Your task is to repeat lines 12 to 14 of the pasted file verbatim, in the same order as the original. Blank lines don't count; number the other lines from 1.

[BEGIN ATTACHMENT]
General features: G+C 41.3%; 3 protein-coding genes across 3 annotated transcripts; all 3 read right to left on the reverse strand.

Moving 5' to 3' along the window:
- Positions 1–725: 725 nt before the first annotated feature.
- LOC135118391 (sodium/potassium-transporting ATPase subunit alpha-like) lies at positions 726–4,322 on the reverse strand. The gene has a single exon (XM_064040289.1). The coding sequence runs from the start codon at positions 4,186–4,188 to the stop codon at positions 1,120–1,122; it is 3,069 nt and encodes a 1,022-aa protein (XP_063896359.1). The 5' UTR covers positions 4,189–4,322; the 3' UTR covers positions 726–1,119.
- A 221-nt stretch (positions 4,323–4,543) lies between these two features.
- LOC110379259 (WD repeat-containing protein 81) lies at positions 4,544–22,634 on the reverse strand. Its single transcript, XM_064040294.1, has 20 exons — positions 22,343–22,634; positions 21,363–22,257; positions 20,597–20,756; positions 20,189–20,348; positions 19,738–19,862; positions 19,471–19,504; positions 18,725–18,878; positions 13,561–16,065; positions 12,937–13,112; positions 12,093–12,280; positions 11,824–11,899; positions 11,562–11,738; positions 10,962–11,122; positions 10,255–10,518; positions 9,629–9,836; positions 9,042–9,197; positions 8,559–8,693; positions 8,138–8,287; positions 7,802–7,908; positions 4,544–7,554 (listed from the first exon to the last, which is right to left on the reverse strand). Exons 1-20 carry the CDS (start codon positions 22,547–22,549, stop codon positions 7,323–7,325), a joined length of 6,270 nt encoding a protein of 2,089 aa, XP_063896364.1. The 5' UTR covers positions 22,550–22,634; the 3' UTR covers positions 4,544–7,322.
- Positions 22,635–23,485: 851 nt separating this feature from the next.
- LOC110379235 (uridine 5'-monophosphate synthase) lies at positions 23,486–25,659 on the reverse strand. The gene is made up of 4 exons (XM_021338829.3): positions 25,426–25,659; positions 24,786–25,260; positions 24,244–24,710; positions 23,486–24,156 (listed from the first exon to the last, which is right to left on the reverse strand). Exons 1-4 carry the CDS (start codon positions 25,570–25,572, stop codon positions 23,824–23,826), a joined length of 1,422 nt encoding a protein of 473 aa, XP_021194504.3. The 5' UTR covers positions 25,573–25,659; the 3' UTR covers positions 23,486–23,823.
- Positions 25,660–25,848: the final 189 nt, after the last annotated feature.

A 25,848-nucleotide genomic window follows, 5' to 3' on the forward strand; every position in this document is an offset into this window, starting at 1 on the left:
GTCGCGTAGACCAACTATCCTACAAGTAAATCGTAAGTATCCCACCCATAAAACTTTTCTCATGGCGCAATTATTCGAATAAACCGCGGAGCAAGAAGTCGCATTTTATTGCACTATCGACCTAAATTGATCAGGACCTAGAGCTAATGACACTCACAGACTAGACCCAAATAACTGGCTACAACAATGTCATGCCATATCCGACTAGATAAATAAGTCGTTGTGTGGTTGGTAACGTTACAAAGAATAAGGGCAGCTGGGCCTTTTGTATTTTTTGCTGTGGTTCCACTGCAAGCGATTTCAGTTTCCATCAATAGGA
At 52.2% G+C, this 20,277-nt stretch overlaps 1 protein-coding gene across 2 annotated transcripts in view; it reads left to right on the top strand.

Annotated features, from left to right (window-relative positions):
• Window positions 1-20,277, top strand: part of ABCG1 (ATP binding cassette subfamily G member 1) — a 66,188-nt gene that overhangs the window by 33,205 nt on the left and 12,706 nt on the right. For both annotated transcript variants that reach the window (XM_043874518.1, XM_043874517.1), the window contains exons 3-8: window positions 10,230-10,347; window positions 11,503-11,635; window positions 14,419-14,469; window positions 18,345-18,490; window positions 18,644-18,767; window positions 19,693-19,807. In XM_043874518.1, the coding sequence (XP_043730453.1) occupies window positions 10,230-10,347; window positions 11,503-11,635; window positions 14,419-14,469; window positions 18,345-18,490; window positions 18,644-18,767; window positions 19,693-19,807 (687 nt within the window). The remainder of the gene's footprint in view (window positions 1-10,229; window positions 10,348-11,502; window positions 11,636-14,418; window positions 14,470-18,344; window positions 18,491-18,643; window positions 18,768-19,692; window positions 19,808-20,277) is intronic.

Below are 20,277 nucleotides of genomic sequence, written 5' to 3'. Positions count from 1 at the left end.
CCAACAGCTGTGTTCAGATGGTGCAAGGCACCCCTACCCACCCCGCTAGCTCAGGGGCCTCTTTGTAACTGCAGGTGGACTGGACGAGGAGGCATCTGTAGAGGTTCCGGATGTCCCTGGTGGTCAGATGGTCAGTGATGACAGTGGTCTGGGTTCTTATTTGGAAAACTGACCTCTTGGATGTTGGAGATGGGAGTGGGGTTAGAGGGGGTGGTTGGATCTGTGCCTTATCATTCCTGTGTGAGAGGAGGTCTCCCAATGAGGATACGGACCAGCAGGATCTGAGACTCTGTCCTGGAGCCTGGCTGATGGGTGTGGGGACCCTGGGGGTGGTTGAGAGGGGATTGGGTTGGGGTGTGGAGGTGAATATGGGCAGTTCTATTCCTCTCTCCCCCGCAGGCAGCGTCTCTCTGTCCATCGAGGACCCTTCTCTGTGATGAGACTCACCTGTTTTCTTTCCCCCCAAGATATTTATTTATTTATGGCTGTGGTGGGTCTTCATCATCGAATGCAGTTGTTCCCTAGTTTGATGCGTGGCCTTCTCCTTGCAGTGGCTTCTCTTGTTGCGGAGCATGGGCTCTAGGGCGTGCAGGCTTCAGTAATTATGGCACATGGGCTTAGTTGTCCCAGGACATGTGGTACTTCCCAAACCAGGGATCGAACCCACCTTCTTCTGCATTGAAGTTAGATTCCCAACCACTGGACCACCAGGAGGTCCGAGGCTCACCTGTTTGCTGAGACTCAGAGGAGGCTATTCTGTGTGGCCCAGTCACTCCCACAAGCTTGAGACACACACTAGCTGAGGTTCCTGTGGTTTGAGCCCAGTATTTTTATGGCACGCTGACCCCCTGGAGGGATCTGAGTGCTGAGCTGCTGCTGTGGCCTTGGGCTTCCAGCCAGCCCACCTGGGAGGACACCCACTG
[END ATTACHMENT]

At 52.2% G+C, this 20,277-nt stretch overlaps 1 protein-coding gene across 2 annotated transcripts in view; it reads left to right on the top strand.

Annotated features, from left to right (window-relative positions):
• Window positions 1-20,277, top strand: part of ABCG1 (ATP binding cassette subfamily G member 1) — a 66,188-nt gene that overhangs the window by 33,205 nt on the left and 12,706 nt on the right. For both annotated transcript variants that reach the window (XM_043874518.1, XM_043874517.1), the window contains exons 3-8: window positions 10,230-10,347; window positions 11,503-11,635; window positions 14,419-14,469; window positions 18,345-18,490; window positions 18,644-18,767; window positions 19,693-19,807. In XM_043874518.1, the coding sequence (XP_043730453.1) occupies window positions 10,230-10,347; window positions 11,503-11,635; window positions 14,419-14,469; window positions 18,345-18,490; window positions 18,644-18,767; window positions 19,693-19,807 (687 nt within the window). The remainder of the gene's footprint in view (window positions 1-10,229; window positions 10,348-11,502; window positions 11,636-14,418; window positions 14,470-18,344; window positions 18,491-18,643; window positions 18,768-19,692; window positions 19,808-20,277) is intronic.